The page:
Every year I seem to discover a “break-out” recipe. This is definitely a winner for this year. Thanks to my wonderful, lovely friend, Trish, for sharing this dish with me. It sparked lots of chatter on FB, and she is gracious to let me post it here.
All my family went crazy over it at Thanksgiving. Wanted to just roll around in it! It is a beautiful dish and I served it in my cute iron skillet to add even more visual appeal.
I can imagine that it will go fabulously well with grilled steaks. Sweet Bill spooned it on top of his mashed potatoes. My dear gluten-free girl also spooned the sauce on her potatoes and I think on her cornbread dressing.
So I’m thrilled to get to share Trish’s recipe with you. Enjoy and let me know how you serve it.
Yield: 6 – 8 servings
Judie’s note are in parentheses.
2 pounds pearl onions or boiler onions (I used boiler onions)
1 stick butter
1 tablespoon brown sugar
1/2 teaspoon ground nutmeg (I used 2 teaspoons dried thyme instead of nutmeg)
1 teaspoon salt or to taste
1/2 teaspoon pepper or to taste
3 cups heavy cream
Peel onions: Bring a saucepan of water to a rolling boil and add onions. Simmer 1 minute, then remove onions with a slotted spoon to a bowl of ice water. Use a paring knife to cut the root end off each onion, then pinch each one at the stem to slip it off. You can use a paring knife to remove the skin if it doesn’t slip off easily. Note: if you use frozen pearl onions, you can skip this step since they are already peeled.
Melt butter in a skillet and when hot, add onions. (I did this in two batches to keep the onions in one layer.) Slowly cook until onions are becoming golden brown. Stir gently only when they are ready to turn. You don’t want the onions to completely fall apart.
Add brown sugar, nutmeg (thyme), salt and pepper. Continue to cook onions until very golden and caramelized. (At this point I added about 2 tablespoons brandy and cooked it down a few minutes. This is not necessary.)
Add heavy cream to the level of the onions. (I used extra cream since we like lots of sauce.*) Cook slowly until sauce is thickened and nice and creamy brown. Taste and add salt and pepper if needed.
*The amount of cream you use doesn’t need to be exact.
Place figs, sugar, water, and lemon slices in a Dutch oven or other large pot and stir to combine. Place over medium heat and cook carefully until mixture begins to simmer, stirring every so often. Turn heat to low and cook, stirring very often, until figs are translucent, and syrup is thick. This will take 2 – 6 hours.* As mixture thickens, be sure to stir and scrape down the sides of the pan often to keep mixture from settling to the bottom and burning.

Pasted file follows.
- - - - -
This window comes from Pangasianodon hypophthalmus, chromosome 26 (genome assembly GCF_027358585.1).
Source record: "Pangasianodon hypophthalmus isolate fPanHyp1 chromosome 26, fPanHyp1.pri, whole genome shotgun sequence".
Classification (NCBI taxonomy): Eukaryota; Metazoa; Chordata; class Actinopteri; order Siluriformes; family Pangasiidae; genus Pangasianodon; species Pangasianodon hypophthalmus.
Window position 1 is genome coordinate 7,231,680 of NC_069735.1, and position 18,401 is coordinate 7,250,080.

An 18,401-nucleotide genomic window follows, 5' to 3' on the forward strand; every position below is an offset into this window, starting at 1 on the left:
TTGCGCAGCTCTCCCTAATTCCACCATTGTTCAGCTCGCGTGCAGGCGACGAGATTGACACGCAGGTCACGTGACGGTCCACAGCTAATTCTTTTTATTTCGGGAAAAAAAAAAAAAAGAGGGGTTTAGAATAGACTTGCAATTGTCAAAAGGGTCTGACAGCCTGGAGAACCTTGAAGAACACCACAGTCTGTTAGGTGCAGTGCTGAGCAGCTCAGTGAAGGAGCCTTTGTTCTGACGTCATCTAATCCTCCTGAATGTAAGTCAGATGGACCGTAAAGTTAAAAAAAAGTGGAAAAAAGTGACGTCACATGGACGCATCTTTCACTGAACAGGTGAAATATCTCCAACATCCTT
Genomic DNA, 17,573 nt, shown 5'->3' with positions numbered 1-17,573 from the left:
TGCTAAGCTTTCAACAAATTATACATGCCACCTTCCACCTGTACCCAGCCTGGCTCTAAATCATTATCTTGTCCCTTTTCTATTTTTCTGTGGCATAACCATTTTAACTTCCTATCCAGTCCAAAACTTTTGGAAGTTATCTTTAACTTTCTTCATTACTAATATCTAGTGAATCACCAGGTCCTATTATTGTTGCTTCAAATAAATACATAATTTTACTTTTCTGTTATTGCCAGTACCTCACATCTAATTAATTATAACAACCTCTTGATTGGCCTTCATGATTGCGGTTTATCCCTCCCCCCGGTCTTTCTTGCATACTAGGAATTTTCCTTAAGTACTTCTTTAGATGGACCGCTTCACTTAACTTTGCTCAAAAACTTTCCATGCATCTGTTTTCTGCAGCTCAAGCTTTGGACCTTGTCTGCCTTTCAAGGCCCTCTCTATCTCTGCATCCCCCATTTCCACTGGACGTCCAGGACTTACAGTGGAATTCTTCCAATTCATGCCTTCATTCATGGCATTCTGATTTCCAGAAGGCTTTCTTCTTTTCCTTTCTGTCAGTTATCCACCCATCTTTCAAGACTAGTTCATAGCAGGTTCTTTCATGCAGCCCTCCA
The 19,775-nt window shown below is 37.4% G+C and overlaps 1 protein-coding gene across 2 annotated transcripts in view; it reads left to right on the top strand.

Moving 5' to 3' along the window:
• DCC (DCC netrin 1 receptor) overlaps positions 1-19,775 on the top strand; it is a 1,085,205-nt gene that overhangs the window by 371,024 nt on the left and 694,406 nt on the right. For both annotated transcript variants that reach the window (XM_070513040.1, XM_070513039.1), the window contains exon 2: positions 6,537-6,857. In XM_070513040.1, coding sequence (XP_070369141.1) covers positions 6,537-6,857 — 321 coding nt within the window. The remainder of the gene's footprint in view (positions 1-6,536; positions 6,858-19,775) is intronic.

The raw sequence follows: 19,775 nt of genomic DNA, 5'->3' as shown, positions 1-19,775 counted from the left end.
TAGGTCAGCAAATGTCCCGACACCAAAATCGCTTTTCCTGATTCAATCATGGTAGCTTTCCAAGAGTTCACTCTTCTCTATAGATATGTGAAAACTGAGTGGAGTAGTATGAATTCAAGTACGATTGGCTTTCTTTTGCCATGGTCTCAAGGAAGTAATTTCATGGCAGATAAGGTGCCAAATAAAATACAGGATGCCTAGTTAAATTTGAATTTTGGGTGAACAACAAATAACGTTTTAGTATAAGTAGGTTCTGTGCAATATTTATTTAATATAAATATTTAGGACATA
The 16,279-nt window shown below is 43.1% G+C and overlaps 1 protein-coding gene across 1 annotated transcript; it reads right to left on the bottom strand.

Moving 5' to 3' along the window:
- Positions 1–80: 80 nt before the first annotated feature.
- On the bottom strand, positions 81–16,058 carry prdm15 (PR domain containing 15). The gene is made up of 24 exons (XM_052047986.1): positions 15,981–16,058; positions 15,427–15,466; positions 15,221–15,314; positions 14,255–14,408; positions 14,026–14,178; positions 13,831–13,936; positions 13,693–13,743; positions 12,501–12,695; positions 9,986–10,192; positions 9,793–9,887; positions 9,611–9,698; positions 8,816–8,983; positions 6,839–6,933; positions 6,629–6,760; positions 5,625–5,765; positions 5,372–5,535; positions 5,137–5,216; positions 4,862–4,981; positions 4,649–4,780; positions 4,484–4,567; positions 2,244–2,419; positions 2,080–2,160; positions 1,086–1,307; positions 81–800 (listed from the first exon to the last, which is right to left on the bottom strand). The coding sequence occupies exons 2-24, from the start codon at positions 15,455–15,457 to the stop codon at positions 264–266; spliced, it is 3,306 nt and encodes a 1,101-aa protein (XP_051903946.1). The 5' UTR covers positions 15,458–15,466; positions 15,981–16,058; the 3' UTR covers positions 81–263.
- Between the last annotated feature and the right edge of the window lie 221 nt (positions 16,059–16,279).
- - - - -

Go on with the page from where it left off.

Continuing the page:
Fill hot, sterilized jars with boiling figs and syrup to within ½ inch of the top. Wipe sealing edge clean and put on lids and rings. Tighten rings just to “finger tight” or just to snug. Process in boiling water bath for 12 minutes.
*I like to cook my fig preserves until they are very thick, up to 6 hours. You might like yours thinner. Sometimes I pick the figs, cut them up, and start the cooking process – maybe an hour or more of cooking. Then if I get busy, I take them off the fire, cover the pot, and just leave it on the counter overnight. The next morning I continue the cooking process, until they are really good and thick.
I also like to make some of my preserves “caramelized.” For this, I simply cook the fig mixture until it is dark and almost gooey. Just be very careful not to burn them – keep the fire very low and stir often.
This is just how authentic Spanish Rice should taste! The recipe is from my friend, Chef Duane Thompson.
The “secret” ingredient is the tomato-flavored chicken bouillon. It gives the correct color and consistency to the rice. Rinsing the rice before cooking removes the sticky starch covering and keeps the rice fluffy, not gummy.
2 cups white rice
3 cups chicken stock
1 tomato-flavored bouillon cube (or you can use the granulated variety)
2 tablespoons vegetable oil
1 cup chopped onion
2 – 3 teaspoons minced garlic
1 teaspoon cumin
2 teaspoons chili powder
1 tablespoon salt
½ teaspoon pepper
Place rice in sieve and rinse well with cold water. Set aside to drain.
Heat chicken stock and bouillon cube, stirring until cube is dissolved.
In a large skillet with lid, heat vegetable oil; sauté onion and garlic until tender. Add rice to pan and sauté until translucent. Stir in cumin, chili powder, salt, pepper, and prepared chicken stock. Bring to a boil. Cover and simmer gently 20 minutes or until rice is tender. Uncover rice and fluff with a fork.
Place all ingredients in a heavy kettle or Dutch oven and stir to combing. Set kettle over medium-high heat and bring to a boil, stirring frequently. Reduce heat and simmer, uncovered, until thick, about 1 – 1 ½ hours, stirring occasionally.
Meanwhile, wash jars, lids, and rings in hot soapy water or in the dishwasher. Place in a kettle of boiling water. Keep at a low simmer until needed.
Use tongs to remove jars, one at a time, from simmering water and fill with simmering chutney mixture, leaving ¼-inch headspace. Add lids and rings, tightening to “finger tight.” Process 10 minutes in a boiling-water canner.